Now, you can enter a relative URL, which is called at runtime to open the task. You can also specify the input and output XSD type of the task.

The task instance ID is passed as a HTTP parameter, so the application can retrieve the task instance data via the BPM Java API.




See below for a sample task UI built in HTML5:




Using CSS media queries, task UIs can even be optimized for different devices (mobile, tablet, desktop).


Monitoring of BPM actions


Since SP04, actions on user tasks and messages received by intermediate message events are processed asynchronously from an action queue. This queue can now be monitored by an administrator.




For instance, messages that have been correlated to a certain process instance (correlation condition is met) but have not yet been consumed (because there is no active token at the intermediate message event) will be listed. In case of an error, the action is retried automatically several times before it finally fails.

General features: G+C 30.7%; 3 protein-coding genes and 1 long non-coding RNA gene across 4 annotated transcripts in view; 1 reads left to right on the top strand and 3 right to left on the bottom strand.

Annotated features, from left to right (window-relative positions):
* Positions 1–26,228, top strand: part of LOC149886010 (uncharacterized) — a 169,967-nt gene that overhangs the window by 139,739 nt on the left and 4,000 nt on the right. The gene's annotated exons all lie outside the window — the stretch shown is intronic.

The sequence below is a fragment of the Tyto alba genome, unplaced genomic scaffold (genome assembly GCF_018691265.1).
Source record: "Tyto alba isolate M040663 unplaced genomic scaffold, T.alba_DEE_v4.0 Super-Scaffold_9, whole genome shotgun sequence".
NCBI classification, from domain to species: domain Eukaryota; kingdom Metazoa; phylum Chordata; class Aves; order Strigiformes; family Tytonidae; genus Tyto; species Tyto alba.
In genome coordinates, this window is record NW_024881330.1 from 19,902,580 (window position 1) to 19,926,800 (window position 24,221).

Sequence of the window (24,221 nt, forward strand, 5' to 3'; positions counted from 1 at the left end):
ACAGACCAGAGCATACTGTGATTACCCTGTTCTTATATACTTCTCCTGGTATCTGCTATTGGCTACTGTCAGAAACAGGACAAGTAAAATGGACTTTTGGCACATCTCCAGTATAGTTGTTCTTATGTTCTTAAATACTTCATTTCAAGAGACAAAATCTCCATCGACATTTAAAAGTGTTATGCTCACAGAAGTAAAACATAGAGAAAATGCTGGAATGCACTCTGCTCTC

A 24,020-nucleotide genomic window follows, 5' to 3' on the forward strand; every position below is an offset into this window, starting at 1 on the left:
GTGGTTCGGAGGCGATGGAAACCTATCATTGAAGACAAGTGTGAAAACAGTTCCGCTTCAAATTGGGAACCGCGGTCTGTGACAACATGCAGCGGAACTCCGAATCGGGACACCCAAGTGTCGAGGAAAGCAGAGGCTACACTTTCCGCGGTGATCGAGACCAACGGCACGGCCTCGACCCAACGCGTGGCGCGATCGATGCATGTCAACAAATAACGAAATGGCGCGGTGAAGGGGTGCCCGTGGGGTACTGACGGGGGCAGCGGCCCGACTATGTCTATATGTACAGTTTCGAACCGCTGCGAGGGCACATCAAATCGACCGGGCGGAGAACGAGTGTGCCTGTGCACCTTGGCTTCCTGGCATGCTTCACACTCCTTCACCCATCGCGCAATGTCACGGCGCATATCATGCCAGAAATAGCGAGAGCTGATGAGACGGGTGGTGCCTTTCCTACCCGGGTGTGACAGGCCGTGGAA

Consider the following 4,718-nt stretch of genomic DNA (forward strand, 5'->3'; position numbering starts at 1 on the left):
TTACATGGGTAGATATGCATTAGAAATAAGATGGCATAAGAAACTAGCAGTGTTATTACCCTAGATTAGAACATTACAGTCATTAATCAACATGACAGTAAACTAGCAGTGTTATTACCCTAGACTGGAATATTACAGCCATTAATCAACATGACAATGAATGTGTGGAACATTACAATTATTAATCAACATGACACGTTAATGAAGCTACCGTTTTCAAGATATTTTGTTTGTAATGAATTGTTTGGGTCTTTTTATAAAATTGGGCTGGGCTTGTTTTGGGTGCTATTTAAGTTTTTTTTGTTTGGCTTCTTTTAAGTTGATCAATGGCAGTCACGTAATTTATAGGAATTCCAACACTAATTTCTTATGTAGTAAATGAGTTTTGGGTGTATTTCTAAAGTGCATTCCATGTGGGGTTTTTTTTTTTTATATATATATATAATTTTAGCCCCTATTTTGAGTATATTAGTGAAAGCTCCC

Export of processes and tasks to spreadsheet


You can now export process and task instances to a spreadsheet from NWA. This allows running some advanced queries and filters on the data and creating custom charts.




URL Parameters for Processes and Tasks in NWA


The Manage Process and Manage Task applications in NWA can now be parameterized and called from external applications. For instance, in order to display all process instances which are “in progress” and have been started by user “guest”, use the URL



For a full list of available parameters, please refer to the product documentation.